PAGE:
I have been reflecting recently on the differences between education, wisdom, knowledge and common sense – and where our current educational system might leave us.
It all started at home.
I live in a flat with a door entry system. At the main entrance there’s a keypad with the numbers 0-9 on it and clear instructions on how to use it – basically, press the number of the flat you’re going to, followed by the call button.
Simples, as one of my favourite advertising personalities would say.
Except, it appears, that, like all of the 50-odd flats that use the system, my flat is a double digit number, that is, over nine.
The first inkling that there might be a problem was when a young lady who had an appointment with me phoned from the main door asking how to get in.
Slightly mystified, I talked her through it on the phone and she duly found her way to my front door.
Then, earlier this week a young tradesman, who found his way into the building without ringing the doorbell, asked me how to get in without a key.
“Well, you use the key pad,” I explained.
“Aye, but the numbers only go up to nine,” was the response.
What can you say? Only that this young man demonstrated his ability to do a fantastic job when he got to work.
These two events were over the period when Monday evenings had me glued to the television watching University Challenge.
There was sheer delight (when I got the occasional question correct), and wonder both at the depth of the students’ knowledge and ability to answer questions that I didn’t even understand, and their lack of knowledge of everyday matters.
So I have been wondering about just how we are educating our young people.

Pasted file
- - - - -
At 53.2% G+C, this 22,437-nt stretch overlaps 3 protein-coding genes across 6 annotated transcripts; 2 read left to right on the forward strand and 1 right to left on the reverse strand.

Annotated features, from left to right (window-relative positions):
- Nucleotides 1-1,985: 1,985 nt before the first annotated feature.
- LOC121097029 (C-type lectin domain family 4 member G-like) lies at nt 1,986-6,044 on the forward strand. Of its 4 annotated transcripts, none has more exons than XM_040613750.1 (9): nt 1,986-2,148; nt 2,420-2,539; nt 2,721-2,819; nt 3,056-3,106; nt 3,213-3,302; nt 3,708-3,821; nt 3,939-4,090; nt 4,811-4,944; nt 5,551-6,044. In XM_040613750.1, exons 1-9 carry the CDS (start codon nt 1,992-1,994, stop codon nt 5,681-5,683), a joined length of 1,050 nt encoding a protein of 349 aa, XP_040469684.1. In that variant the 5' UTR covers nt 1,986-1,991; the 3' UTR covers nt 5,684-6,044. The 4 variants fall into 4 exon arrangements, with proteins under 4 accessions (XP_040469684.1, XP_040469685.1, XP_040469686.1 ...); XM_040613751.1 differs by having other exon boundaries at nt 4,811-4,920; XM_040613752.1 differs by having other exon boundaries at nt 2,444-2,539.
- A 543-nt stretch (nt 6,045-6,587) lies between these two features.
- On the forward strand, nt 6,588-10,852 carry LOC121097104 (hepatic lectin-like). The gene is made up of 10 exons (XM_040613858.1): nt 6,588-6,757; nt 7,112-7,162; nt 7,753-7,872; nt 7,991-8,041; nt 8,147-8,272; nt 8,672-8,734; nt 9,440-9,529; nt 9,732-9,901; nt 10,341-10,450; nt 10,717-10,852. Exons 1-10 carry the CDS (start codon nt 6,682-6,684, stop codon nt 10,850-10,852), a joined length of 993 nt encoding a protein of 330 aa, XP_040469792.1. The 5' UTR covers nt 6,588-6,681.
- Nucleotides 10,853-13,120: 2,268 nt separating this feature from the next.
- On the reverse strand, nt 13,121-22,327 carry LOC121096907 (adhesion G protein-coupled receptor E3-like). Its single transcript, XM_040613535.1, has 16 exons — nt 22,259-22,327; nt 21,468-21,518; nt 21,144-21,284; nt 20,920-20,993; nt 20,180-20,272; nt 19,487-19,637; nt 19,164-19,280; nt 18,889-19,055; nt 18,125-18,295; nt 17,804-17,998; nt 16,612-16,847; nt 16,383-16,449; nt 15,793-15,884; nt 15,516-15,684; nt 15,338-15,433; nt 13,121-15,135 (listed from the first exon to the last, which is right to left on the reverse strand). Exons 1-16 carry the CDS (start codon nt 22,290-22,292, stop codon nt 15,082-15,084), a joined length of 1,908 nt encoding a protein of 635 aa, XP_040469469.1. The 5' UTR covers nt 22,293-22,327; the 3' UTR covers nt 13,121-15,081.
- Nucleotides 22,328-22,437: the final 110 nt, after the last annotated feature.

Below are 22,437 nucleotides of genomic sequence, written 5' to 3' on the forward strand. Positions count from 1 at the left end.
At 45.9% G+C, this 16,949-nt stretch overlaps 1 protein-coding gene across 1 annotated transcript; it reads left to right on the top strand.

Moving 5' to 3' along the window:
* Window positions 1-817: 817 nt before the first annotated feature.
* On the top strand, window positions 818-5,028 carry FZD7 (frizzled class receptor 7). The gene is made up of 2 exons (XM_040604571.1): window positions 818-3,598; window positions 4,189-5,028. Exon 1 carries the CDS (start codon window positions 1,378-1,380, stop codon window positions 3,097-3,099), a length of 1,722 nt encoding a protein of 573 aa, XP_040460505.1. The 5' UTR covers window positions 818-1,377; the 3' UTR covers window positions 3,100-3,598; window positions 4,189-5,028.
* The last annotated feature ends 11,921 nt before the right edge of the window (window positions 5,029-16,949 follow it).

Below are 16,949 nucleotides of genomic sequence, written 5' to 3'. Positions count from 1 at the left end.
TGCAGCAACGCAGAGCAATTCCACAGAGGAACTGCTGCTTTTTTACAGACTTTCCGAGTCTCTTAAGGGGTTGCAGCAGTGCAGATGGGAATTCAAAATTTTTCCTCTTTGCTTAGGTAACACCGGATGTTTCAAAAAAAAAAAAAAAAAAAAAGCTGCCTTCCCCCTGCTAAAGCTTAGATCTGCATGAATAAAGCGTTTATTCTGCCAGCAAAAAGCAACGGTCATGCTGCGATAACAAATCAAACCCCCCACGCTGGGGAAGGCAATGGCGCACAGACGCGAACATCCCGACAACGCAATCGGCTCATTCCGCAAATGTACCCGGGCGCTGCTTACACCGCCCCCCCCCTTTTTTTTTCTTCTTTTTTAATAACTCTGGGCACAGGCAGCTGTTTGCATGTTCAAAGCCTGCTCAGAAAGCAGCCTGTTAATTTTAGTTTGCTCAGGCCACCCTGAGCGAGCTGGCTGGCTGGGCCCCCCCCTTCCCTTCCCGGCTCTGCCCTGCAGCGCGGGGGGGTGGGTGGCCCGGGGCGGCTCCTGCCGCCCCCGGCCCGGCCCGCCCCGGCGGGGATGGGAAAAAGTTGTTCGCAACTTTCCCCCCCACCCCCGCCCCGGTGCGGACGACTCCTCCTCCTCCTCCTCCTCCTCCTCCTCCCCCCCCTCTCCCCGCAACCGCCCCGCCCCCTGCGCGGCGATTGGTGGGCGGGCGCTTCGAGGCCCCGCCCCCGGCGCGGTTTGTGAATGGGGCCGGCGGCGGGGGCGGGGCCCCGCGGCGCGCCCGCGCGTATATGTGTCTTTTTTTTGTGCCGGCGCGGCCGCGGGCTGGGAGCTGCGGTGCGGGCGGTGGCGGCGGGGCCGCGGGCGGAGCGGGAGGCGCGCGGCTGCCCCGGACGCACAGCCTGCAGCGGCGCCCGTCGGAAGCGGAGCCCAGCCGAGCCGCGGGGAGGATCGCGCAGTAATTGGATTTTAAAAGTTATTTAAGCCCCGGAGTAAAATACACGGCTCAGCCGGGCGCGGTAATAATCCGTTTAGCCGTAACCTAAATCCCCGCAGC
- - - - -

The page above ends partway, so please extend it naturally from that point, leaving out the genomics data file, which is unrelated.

We certainly need people who have specialist expertise, knowledge and skills – scientists, doctors, lawyers, electricians, plumbers, for example.
But we also need people with common sense – and that, to me, seems to be where we are failing educationally.
I have worked with youngsters fresh out of higher education with no idea of how to behave in the workplace, others with letters after their names who have no idea of what is going on in the world, locally, nationally or, heaven forfend, internationally.
Still others have lacked the basic common sense that would have allowed them to work out the simplest of problems – door entry systems, for example.
What is common to all these areas that have caused me to ponder is that they concerned, by and large, young people.
So why would a time-served tradesman, or a qualified interior designer, both in their early 20s, fail to get into my building without help?
Over the years there have been dozens of visitors, many of them very elderly, and none of them – I repeat, none of them – have failed to master the mysteries of our door entry system.
Time to put common sense on the curriculum?